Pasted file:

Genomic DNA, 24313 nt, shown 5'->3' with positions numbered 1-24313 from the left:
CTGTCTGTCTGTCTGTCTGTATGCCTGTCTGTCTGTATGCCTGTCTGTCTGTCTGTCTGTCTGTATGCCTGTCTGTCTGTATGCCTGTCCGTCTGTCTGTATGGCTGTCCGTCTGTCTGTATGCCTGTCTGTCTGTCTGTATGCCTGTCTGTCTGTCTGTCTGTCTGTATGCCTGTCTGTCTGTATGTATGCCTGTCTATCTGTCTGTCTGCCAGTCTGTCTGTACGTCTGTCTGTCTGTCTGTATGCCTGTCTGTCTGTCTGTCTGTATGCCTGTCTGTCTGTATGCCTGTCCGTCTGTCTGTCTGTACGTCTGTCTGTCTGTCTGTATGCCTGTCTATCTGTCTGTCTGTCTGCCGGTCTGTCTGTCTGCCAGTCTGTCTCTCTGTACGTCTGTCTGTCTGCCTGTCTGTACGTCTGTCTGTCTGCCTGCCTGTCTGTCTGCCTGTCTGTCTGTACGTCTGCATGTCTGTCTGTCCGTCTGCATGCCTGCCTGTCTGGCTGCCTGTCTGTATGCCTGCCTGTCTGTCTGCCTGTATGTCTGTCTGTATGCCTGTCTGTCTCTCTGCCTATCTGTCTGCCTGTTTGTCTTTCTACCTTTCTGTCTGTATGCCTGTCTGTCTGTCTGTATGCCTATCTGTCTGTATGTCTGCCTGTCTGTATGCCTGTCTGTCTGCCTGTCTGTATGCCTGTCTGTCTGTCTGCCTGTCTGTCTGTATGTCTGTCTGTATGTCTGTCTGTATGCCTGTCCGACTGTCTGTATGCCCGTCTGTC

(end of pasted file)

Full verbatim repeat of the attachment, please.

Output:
Genomic DNA, 24313 nt, shown 5'->3' with positions numbered 1-24313 from the left:
CTGTCTGTCTGTCTGTCTGTATGCCTGTCTGTCTGTATGCCTGTCTGTCTGTCTGTCTGTCTGTATGCCTGTCTGTCTGTATGCCTGTCCGTCTGTCTGTATGGCTGTCCGTCTGTCTGTATGCCTGTCTGTCTGTCTGTATGCCTGTCTGTCTGTCTGTCTGTCTGTATGCCTGTCTGTCTGTATGTATGCCTGTCTATCTGTCTGTCTGCCAGTCTGTCTGTACGTCTGTCTGTCTGTCTGTATGCCTGTCTGTCTGTCTGTCTGTATGCCTGTCTGTCTGTATGCCTGTCCGTCTGTCTGTCTGTACGTCTGTCTGTCTGTCTGTATGCCTGTCTATCTGTCTGTCTGTCTGCCGGTCTGTCTGTCTGCCAGTCTGTCTCTCTGTACGTCTGTCTGTCTGCCTGTCTGTACGTCTGTCTGTCTGCCTGCCTGTCTGTCTGCCTGTCTGTCTGTACGTCTGCATGTCTGTCTGTCCGTCTGCATGCCTGCCTGTCTGGCTGCCTGTCTGTATGCCTGCCTGTCTGTCTGCCTGTATGTCTGTCTGTATGCCTGTCTGTCTCTCTGCCTATCTGTCTGCCTGTTTGTCTTTCTACCTTTCTGTCTGTATGCCTGTCTGTCTGTCTGTATGCCTATCTGTCTGTATGTCTGCCTGTCTGTATGCCTGTCTGTCTGCCTGTCTGTATGCCTGTCTGTCTGTCTGCCTGTCTGTCTGTATGTCTGTCTGTATGTCTGTCTGTATGCCTGTCCGACTGTCTGTATGCCCGTCTGTC